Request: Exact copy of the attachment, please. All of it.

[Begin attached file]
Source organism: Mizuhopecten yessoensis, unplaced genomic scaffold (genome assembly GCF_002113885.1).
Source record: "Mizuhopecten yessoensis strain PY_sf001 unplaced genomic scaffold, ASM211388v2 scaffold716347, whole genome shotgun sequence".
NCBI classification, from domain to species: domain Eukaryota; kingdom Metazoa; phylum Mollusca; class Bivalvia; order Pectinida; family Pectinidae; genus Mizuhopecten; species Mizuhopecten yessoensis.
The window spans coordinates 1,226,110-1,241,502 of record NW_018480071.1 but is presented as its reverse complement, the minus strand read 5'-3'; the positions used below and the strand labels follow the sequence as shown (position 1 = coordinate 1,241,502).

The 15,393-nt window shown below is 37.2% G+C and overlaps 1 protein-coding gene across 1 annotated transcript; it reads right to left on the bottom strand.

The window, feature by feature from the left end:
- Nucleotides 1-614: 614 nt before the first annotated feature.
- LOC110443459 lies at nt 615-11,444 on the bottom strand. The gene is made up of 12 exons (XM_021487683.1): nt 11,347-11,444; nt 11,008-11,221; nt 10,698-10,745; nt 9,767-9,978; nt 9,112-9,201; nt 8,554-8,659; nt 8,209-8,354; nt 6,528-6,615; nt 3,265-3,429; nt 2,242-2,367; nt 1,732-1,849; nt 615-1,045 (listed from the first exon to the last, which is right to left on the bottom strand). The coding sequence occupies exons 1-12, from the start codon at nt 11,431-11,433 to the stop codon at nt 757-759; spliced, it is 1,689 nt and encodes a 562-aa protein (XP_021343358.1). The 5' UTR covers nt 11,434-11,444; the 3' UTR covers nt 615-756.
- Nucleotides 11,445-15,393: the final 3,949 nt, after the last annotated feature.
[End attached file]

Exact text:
Source organism: Mizuhopecten yessoensis, unplaced genomic scaffold (genome assembly GCF_002113885.1).
Source record: "Mizuhopecten yessoensis strain PY_sf001 unplaced genomic scaffold, ASM211388v2 scaffold716347, whole genome shotgun sequence".
NCBI classification, from domain to species: domain Eukaryota; kingdom Metazoa; phylum Mollusca; class Bivalvia; order Pectinida; family Pectinidae; genus Mizuhopecten; species Mizuhopecten yessoensis.
The window spans coordinates 1,226,110-1,241,502 of record NW_018480071.1 but is presented as its reverse complement, the minus strand read 5'-3'; the positions used below and the strand labels follow the sequence as shown (position 1 = coordinate 1,241,502).

The 15,393-nt window shown below is 37.2% G+C and overlaps 1 protein-coding gene across 1 annotated transcript; it reads right to left on the bottom strand.

The window, feature by feature from the left end:
- Nucleotides 1-614: 614 nt before the first annotated feature.
- LOC110443459 lies at nt 615-11,444 on the bottom strand. The gene is made up of 12 exons (XM_021487683.1): nt 11,347-11,444; nt 11,008-11,221; nt 10,698-10,745; nt 9,767-9,978; nt 9,112-9,201; nt 8,554-8,659; nt 8,209-8,354; nt 6,528-6,615; nt 3,265-3,429; nt 2,242-2,367; nt 1,732-1,849; nt 615-1,045 (listed from the first exon to the last, which is right to left on the bottom strand). The coding sequence occupies exons 1-12, from the start codon at nt 11,431-11,433 to the stop codon at nt 757-759; spliced, it is 1,689 nt and encodes a 562-aa protein (XP_021343358.1). The 5' UTR covers nt 11,434-11,444; the 3' UTR covers nt 615-756.
- Nucleotides 11,445-15,393: the final 3,949 nt, after the last annotated feature.